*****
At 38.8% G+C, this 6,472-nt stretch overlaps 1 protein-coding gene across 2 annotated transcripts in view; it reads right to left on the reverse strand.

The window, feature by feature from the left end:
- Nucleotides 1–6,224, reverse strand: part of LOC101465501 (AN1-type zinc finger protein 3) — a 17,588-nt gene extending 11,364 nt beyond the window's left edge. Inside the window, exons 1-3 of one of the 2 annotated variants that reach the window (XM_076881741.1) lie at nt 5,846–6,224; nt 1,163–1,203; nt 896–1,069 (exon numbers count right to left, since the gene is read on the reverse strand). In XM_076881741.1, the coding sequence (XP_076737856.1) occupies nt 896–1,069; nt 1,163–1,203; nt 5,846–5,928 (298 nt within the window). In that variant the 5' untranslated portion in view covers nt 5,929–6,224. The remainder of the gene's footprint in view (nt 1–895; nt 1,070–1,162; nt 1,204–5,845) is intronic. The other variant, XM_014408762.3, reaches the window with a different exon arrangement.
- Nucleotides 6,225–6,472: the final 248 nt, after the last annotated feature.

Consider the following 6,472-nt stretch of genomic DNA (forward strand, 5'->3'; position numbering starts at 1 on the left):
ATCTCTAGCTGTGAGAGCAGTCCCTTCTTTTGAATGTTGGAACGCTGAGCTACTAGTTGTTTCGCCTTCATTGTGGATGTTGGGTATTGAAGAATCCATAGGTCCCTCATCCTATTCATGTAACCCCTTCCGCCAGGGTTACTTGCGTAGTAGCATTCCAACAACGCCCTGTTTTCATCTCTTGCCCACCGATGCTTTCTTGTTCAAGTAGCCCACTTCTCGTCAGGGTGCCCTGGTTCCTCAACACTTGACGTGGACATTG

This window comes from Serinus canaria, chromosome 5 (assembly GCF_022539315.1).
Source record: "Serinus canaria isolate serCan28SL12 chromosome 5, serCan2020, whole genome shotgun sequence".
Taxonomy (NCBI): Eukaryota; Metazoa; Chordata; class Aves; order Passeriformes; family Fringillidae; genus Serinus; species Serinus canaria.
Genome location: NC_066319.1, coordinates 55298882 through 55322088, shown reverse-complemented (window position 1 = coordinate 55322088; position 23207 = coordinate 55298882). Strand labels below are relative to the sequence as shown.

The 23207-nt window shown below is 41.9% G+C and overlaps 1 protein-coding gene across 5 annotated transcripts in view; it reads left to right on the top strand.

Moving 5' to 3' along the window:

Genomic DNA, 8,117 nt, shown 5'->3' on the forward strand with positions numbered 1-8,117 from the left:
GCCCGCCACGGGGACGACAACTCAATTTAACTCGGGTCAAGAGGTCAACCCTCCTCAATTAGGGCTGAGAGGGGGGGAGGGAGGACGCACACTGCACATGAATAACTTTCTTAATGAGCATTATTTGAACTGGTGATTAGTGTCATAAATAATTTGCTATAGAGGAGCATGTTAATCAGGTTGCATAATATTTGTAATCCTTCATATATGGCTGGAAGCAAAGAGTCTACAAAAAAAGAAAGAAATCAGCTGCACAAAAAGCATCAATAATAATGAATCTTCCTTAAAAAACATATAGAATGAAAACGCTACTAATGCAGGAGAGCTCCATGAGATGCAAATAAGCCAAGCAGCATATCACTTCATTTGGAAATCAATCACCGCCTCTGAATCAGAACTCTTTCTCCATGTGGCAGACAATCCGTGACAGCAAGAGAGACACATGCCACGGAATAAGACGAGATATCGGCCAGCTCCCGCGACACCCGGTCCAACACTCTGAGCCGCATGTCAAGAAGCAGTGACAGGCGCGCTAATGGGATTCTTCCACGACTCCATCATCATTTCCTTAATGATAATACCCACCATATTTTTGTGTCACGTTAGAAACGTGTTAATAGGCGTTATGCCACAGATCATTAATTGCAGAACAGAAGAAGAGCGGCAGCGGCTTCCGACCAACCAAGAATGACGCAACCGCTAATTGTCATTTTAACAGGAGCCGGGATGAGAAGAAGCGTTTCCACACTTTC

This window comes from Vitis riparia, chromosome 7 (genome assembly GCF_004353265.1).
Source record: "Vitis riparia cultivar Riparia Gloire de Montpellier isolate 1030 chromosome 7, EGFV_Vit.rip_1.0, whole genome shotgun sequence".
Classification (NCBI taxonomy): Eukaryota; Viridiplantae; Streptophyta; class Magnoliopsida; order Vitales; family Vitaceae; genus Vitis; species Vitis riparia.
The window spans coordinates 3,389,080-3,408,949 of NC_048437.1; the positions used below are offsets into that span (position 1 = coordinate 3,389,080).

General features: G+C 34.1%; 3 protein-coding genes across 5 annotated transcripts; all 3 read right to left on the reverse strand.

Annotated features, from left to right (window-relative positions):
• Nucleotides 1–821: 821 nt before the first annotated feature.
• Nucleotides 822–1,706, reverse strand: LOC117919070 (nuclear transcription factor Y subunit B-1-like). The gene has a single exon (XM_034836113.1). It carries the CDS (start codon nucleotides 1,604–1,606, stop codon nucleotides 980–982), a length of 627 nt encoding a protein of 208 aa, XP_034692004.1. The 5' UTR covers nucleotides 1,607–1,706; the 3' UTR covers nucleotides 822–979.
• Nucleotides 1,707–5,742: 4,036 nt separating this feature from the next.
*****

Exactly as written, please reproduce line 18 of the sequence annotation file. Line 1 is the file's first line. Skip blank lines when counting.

The window spans coordinates 3,389,080-3,408,949 of NC_048437.1; the positions used below are offsets into that span (position 1 = coordinate 3,389,080).